When seconds count, air transport organizations must implement a more reliable means to find and remove runway debris before it becomes a problem. One alternative that is gaining popularity is the use of surveillance and detection technologies to monitor runways.
Benefits of Surveillance, FOD Detection Systems
Disastrous accidents stemming from foreign object debris can be thwarted with the right technology. There are in fact a few FOD prevention systems on the market today.
These detection systems use sensors, cameras, radar, and similar technologies to find pieces of discarded metal, nuts and bolts, garbage, rocks, broken pieces of concrete, birds, and other objects that could potentially cause runway accidents.
The biggest single benefit in using surveillance and FOD detection systems is the ability to spot FOD the moment it is deposited on the runway — before it becomes a problem. This is extremely valuable when aircraft takeoffs are only minutes apart.
Other benefits include the reliability that comes with a computerized system. It reduces the possibility of human error and offers the ability to continuously monitor the runway 24/7, without having to delay airport operations to perform routine FOD runway checks.
A properly installed FOD detection system can save an airport US$1 million a year in runway closures. Consider, for example, the indirect costs of two European airports that each experienced approximately 667 minutes of delays from FOD for every 10,000 movements. This delay translates into US$26,740 per 10,000 movements. For large airports that see upwards of 400,000 annual movements, the cost reaches over US$1 million a year.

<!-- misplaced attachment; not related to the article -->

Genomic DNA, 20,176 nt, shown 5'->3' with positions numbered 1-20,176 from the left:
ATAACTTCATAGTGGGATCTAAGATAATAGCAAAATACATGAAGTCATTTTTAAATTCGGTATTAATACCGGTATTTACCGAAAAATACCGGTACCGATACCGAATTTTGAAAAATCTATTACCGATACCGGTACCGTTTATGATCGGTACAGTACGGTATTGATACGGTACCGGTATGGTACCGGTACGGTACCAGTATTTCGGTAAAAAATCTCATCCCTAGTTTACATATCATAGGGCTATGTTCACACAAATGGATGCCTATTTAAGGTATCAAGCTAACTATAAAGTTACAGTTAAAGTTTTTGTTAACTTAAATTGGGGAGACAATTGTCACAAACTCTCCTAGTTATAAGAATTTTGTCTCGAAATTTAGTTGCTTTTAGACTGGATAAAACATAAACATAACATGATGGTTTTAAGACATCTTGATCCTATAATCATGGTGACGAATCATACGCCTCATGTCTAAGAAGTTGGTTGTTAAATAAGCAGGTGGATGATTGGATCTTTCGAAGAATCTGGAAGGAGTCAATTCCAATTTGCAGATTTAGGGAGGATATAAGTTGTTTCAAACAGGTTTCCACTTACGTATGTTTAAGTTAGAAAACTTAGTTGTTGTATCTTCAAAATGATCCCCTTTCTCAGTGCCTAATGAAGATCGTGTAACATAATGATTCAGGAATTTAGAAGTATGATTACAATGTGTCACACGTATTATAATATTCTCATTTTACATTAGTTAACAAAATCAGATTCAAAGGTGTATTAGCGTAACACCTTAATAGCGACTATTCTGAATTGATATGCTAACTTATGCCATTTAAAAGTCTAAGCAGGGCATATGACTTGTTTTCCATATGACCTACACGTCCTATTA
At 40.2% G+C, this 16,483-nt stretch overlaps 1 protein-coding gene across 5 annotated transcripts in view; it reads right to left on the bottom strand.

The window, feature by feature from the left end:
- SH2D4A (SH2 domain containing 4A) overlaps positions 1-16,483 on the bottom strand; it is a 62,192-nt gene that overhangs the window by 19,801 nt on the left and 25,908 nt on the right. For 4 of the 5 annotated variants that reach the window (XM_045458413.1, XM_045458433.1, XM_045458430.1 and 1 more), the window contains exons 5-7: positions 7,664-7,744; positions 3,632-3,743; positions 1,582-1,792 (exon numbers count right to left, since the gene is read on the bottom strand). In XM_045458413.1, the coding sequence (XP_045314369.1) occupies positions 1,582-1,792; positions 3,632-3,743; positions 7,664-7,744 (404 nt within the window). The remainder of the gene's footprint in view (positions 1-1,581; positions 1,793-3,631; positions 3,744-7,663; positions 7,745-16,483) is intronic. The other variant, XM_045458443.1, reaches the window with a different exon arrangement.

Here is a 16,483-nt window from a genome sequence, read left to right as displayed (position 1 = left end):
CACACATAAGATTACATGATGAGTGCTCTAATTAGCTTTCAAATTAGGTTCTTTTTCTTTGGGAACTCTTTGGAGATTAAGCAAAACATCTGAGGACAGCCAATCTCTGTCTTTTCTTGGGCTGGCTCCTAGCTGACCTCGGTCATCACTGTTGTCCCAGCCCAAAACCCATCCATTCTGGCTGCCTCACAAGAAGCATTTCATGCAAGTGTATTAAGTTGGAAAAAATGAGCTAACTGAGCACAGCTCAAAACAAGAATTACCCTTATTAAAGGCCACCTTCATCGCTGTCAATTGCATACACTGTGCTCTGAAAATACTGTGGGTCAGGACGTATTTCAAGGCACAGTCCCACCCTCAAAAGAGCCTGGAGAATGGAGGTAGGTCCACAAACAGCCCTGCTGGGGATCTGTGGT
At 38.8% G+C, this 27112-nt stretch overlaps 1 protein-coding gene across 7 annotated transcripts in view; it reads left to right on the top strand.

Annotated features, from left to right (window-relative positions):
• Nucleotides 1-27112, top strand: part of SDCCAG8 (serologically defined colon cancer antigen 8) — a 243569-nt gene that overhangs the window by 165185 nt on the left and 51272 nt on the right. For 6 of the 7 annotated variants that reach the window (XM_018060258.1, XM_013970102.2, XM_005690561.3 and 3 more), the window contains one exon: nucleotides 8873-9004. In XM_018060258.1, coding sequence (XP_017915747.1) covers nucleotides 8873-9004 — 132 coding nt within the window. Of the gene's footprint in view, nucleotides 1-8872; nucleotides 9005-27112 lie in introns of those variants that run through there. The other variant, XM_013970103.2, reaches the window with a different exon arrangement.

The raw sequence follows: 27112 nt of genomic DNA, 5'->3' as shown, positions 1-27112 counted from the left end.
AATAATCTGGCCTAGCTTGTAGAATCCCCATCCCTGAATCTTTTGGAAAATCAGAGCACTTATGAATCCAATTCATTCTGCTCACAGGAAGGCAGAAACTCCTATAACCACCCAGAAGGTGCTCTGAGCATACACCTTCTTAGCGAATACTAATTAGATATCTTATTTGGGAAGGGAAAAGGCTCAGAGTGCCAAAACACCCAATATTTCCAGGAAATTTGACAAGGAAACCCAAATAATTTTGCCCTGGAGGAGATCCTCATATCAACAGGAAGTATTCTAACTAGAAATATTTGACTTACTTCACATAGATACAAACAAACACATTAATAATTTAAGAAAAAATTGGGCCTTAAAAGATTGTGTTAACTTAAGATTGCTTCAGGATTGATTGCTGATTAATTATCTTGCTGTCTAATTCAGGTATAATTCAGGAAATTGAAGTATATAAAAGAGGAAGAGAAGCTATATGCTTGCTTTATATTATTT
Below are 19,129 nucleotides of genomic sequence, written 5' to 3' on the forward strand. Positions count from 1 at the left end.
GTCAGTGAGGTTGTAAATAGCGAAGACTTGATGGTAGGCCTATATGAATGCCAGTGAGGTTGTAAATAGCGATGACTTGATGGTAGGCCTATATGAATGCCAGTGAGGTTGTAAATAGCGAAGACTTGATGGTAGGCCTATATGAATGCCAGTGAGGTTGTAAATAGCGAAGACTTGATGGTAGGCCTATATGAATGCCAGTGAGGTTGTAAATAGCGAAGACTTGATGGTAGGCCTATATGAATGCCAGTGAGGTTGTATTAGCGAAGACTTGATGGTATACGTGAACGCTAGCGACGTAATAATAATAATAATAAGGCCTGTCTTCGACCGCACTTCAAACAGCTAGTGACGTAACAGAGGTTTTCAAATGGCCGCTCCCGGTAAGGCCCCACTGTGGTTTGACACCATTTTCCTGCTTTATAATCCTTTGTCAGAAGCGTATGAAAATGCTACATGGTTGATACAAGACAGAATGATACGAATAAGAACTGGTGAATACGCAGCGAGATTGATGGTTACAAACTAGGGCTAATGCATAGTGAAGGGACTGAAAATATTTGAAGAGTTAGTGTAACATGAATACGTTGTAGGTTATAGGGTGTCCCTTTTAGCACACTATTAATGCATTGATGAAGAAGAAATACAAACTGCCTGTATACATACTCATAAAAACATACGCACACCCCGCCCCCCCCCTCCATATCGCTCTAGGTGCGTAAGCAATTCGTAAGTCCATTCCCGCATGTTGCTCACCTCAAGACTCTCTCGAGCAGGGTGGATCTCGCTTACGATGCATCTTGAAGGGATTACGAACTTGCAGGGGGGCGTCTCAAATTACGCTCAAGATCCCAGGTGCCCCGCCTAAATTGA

Quality systems work automatically and are able to scan the runway, analyze the scene, detect and classify potential problems, and promptly send real-time alerts to responsible parties.
A FOD detection system must be able to work unimpeded in severe weather. This includes operating and spotting debris in extreme heat and cold, rain, or snow, day or night. It must withstand high-wind conditions and operate continuously year-round.
Another desirable quality is the ability to equally recognize and clearly display both small and large objects. This is done through high-resolution camera sensors that have the capacity to zoom in to view small objects and zoom out to focus on larger objects.
Pinpointing the exact location of FOD can be difficult. Yet, with a properly installed, automated surveillance and detection system, this is done easily and accurately. Self-calibrating electro-optic sensors detect and locate impediments in real time as they occur. Ideally, the system should be able to be programmed to “learn” what is FOD and what is not — the sensors see the scanned area as it should be, including all stationary objects, like runway lights — and alert accordingly, eliminating false alerts as much as possible.